Fact Sheet on the new Pew Research Center

  • April 27, 2004

Who: 
President: Andrew Kohut
Executive Vice President: Paul Taylor

Member Projects and Directors:

  • Pew Research Center for the People and the Press – led by Andrew Kohut     
  • Project for Excellence in Journalism (expected to join in 2006) – led by Tom Rosenstiel     
  • Stateline.org – led by Ed Fouhy and Gene Gibbons     
  • Pew Internet & American Life Project – led by Lee Rainie     
  • Pew Forum on Religion and Public Life – led by Luis Lugo     
  • Pew Hispanic Center – led by Roberto Suro     
  • Pew Global Attitudes Project – led by Andrew Kohut

Staff: In addition to staff for the above projects, the PRC will have new staff to direct administration, survey research, communications, human resources and provide staff support.

Board: The subsidiary will have its own governing board which will oversee day-to-day operations, including setting policies and approving budgets.

What: 
As a nonprofit subsidiary of the Trusts, the new Pew Research Center will bring together some of the best experts on trends that are changing America and how the public views them.

Mission:

  • To inform the public with independent, nonpartisan research, polling and news on important issues and trends of the day.     
  • Be a news resource and think tank--a ‘fact tank' that provides timely, reliable information to help policy makers, business, civic and other leaders better understand the public's point of view, and help the public better understand the issues and trends that affect their lives.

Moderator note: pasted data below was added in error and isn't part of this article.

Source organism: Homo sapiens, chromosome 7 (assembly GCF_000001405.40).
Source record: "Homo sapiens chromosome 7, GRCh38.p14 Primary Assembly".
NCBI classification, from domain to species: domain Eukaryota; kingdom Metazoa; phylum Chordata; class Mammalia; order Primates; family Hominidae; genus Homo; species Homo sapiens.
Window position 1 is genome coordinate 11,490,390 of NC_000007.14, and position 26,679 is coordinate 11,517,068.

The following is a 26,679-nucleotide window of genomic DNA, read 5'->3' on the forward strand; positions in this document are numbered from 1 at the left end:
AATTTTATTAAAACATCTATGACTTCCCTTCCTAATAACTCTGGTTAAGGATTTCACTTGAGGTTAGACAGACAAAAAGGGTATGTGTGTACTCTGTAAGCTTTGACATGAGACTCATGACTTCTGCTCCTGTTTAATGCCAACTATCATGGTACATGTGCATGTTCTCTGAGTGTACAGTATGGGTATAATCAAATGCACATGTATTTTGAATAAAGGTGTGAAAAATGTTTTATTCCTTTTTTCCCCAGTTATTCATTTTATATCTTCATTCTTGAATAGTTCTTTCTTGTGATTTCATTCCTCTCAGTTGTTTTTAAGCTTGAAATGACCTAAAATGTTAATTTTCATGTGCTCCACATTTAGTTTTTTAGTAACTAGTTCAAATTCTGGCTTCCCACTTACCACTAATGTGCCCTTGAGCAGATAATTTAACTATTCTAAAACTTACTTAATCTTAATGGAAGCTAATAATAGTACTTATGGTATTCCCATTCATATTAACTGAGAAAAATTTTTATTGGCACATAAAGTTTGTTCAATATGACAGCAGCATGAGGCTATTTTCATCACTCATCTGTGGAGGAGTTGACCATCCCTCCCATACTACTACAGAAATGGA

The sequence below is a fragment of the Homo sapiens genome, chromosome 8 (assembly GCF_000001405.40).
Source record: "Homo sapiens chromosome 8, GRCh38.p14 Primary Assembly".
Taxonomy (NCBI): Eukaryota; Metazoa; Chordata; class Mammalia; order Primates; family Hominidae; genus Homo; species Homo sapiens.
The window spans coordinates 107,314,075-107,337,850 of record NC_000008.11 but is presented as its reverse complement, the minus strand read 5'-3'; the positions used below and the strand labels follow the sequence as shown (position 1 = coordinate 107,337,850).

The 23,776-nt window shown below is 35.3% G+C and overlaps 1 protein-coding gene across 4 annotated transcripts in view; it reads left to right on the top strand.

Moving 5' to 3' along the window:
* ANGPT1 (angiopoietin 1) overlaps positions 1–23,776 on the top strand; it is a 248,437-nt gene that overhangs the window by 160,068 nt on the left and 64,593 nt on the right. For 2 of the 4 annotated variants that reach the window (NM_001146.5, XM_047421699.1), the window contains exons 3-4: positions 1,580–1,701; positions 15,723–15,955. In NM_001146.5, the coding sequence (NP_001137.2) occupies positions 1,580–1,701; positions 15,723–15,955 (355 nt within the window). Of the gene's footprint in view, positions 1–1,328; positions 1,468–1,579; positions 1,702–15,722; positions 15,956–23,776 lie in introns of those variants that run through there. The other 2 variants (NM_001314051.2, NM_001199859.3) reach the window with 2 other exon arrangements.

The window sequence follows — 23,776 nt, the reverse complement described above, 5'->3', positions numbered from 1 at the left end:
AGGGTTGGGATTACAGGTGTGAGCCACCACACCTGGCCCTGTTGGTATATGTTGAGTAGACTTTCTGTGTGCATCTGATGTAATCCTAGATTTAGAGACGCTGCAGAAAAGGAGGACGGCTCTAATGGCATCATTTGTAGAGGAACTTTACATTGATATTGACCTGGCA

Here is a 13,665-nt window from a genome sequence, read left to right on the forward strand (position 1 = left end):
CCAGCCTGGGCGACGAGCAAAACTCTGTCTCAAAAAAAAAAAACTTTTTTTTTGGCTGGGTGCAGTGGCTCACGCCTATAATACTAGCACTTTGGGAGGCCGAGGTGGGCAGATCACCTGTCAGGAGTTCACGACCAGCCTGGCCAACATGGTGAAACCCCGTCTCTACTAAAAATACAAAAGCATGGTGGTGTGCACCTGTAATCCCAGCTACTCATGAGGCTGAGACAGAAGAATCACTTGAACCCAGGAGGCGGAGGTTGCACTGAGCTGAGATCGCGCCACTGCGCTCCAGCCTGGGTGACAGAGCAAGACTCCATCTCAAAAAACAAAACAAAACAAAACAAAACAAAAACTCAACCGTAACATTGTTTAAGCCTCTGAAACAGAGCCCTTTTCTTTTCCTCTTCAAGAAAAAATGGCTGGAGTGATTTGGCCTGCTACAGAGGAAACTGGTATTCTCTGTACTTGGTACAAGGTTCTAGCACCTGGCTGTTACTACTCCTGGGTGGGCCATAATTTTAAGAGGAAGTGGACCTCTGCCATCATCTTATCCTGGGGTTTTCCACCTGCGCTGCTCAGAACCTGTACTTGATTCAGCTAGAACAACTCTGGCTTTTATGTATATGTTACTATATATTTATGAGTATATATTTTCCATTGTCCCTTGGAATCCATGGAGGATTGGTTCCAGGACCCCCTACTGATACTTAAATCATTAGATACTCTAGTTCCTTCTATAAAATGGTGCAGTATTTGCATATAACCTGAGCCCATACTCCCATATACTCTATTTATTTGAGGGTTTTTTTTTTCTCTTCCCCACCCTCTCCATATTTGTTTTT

• Build on the credibility and experience of each of its information projects, which have demonstrated their ability to sense emerging newsworthy trends, disseminate information on a wide range of international, national and state-based issues, convene policy leaders on timely topics, and maintain a strict commitment to independent, nonpartisan research.

Budget: The PRC will have an annual budget for operations & staff of its information projects of approximately $15 million in 2004 and 2005, supported largely by grants directly from the Trusts. The PRC will also be able to attract supplemental funding from outside sources.

Why: 
The Pew Charitable Trusts established PRC as a sign of it long-term commitment to informing the public with credible, reliable research, polling and news. The move was enabled by the Trusts' new public charity status. PRC will enhance the quality and broaden the reach of the Trusts' Information portfolio by creating new opportunities among the projects to collaborate with one another and more nimbly address new research areas. The subsidiary will also enable the Trusts to reduce administrative costs associated with making grants for the seven information projects to multiple organizations who host the initiatives.

When: 
Approved by the Trusts' board on March 16, 2004, PRC will become operational July 1, 2004. The information projects will move into a common office space beginning in December 2004.

Where: 
Pew Research Center will be based in Washington, D.C.